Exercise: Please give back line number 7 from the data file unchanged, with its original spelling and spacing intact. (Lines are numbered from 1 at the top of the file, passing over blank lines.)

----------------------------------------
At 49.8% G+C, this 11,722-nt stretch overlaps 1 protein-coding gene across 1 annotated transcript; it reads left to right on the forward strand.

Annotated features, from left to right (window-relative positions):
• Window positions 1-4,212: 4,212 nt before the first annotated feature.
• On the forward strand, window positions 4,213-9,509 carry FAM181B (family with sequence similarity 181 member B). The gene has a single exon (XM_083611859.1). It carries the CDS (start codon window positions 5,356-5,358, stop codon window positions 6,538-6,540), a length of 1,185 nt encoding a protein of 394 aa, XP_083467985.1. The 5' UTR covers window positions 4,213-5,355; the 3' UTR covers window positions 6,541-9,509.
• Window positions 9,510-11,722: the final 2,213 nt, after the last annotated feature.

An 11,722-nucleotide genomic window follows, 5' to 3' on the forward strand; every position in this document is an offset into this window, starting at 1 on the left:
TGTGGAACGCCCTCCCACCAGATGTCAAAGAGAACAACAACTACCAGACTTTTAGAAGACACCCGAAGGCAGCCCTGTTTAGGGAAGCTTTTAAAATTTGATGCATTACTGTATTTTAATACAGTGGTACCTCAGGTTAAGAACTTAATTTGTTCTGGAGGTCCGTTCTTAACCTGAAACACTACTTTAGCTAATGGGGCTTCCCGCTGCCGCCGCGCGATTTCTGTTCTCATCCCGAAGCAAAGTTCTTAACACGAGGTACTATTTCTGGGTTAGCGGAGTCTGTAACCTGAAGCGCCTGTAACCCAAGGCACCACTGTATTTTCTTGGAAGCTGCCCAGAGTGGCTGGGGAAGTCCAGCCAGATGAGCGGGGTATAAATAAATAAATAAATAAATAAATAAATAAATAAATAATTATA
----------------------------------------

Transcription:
TGTGGAACGCCCTCCCACCAGATGTCAAAGAGAACAACAACTACCAGACTTTTAGAAGACACCCGAAGGCAGCCCTGTTTAGGGAAGCTTTTAAAATTTGATGCATTACTGTATTTTAATACAGTGGTACCTCAGGTTAAGAACTTAATTTGTTCTGGAGGTCCGTTCTTAACCTGAAACACTACTTTAGCTAATGGGGCTTCCCGCTGCCGCCGCGCGATTTCTGTTCTCATCCCGAAGCAAAGTTCTTAACACGAGGTACTATTTCTGGGTTAGCGGAGTCTGTAACCTGAAGCGCCTGTAACCCAAGGCACCACTGTATTTTCTTGGAAGCTGCCCAGAGTGGCTGGGGAAGTCCAGCCAGATGAGCGGGGTATAAATAAATAAATAAATAAATAAATAAATAAATAAATAATTATA